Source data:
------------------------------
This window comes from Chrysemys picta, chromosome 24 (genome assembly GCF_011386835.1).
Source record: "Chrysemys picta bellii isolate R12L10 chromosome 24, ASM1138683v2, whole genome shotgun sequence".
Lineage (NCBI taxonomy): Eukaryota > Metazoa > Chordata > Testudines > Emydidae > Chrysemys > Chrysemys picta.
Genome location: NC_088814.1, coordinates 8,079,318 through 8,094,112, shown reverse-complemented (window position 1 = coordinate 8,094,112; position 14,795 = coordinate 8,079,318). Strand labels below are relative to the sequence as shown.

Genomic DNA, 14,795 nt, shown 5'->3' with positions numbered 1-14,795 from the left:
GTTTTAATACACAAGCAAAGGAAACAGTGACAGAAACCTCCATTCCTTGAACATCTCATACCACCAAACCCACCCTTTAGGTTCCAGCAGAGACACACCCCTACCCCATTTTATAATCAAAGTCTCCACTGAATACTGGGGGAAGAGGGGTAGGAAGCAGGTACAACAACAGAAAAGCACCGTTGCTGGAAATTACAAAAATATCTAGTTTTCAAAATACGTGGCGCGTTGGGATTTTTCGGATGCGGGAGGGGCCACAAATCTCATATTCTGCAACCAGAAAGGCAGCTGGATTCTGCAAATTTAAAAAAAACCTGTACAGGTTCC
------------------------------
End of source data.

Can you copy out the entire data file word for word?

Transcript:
This window comes from Chrysemys picta, chromosome 24 (genome assembly GCF_011386835.1).
Source record: "Chrysemys picta bellii isolate R12L10 chromosome 24, ASM1138683v2, whole genome shotgun sequence".
Lineage (NCBI taxonomy): Eukaryota > Metazoa > Chordata > Testudines > Emydidae > Chrysemys > Chrysemys picta.
Genome location: NC_088814.1, coordinates 8,079,318 through 8,094,112, shown reverse-complemented (window position 1 = coordinate 8,094,112; position 14,795 = coordinate 8,079,318). Strand labels below are relative to the sequence as shown.

Genomic DNA, 14,795 nt, shown 5'->3' with positions numbered 1-14,795 from the left:
GTTTTAATACACAAGCAAAGGAAACAGTGACAGAAACCTCCATTCCTTGAACATCTCATACCACCAAACCCACCCTTTAGGTTCCAGCAGAGACACACCCCTACCCCATTTTATAATCAAAGTCTCCACTGAATACTGGGGGAAGAGGGGTAGGAAGCAGGTACAACAACAGAAAAGCACCGTTGCTGGAAATTACAAAAATATCTAGTTTTCAAAATACGTGGCGCGTTGGGATTTTTCGGATGCGGGAGGGGCCACAAATCTCATATTCTGCAACCAGAAAGGCAGCTGGATTCTGCAAATTTAAAAAAAACCTGTACAGGTTCC